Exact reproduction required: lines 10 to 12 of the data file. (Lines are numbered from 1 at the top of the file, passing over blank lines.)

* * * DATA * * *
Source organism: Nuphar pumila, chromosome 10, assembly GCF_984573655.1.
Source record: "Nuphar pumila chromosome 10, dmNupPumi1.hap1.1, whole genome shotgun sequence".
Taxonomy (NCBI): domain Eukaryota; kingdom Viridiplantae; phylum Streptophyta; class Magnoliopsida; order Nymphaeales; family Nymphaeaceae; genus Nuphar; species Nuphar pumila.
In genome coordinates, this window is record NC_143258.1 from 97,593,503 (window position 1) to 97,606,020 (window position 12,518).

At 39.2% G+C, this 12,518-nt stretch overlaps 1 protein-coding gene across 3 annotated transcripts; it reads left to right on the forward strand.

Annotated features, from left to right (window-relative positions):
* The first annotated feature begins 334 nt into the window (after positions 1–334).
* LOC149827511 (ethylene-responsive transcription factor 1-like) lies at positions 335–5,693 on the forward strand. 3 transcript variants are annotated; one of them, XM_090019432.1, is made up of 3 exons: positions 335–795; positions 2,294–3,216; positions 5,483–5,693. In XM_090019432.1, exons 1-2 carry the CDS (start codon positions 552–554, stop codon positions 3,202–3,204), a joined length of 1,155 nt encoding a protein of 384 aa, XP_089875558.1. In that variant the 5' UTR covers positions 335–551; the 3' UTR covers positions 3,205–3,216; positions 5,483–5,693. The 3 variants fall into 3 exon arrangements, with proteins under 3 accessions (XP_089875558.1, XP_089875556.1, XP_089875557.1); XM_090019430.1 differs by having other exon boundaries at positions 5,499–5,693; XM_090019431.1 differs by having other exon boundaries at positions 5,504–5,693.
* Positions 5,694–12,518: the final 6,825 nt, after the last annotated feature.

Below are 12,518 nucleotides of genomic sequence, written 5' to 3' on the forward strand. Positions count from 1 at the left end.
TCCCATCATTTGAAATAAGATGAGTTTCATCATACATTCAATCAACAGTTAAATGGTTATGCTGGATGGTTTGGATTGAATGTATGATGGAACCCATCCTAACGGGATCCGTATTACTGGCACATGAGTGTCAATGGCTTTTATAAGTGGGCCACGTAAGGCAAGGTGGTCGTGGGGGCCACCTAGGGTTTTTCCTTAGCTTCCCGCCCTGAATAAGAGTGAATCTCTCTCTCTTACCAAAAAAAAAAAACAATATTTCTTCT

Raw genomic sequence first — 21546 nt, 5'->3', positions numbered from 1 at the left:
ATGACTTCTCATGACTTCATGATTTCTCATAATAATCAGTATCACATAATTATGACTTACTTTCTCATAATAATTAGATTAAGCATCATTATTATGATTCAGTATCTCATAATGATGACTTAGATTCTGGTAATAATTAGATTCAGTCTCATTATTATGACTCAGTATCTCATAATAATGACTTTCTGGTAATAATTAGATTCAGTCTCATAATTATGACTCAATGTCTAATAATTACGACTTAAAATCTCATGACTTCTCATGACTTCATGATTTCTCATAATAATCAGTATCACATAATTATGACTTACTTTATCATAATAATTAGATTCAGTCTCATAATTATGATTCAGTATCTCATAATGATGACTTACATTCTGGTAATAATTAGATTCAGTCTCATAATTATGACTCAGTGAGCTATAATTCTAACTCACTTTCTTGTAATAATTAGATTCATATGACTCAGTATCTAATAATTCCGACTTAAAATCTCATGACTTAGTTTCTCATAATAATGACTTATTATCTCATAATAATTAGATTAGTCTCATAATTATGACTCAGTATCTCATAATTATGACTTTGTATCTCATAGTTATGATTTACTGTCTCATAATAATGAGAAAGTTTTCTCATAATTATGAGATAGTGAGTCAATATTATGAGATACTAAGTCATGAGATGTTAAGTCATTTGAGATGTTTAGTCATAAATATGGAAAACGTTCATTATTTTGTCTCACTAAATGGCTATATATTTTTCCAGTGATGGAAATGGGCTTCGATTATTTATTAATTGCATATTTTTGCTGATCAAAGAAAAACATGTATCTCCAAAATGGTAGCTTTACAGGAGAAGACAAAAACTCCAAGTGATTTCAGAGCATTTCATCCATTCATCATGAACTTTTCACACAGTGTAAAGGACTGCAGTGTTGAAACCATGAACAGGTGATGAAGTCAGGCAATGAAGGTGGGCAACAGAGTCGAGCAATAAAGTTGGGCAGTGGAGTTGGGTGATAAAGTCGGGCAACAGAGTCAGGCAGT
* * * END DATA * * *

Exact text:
Below are 12,518 nucleotides of genomic sequence, written 5' to 3' on the forward strand. Positions count from 1 at the left end.
TCCCATCATTTGAAATAAGATGAGTTTCATCATACATTCAATCAACAGTTAAATGGTTATGCTGGATGGTTTGGATTGAATGTATGATGGAACCCATCCTAACGGGATCCGTATTACTGGCACATGAGTGTCAATGGCTTTTATAAGTGGGCCACGTAAGGCAAGGTGGTCGTGGGGGCCACCTAGGGTTTTTCCTTAGCTTCCCGCCCTGAATAAGAGTGAATCTCTCTCTCTTACCAAAAAAAAAAAACAATATTTCTTCT

Raw genomic sequence first — 21546 nt, 5'->3', positions numbered from 1 at the left: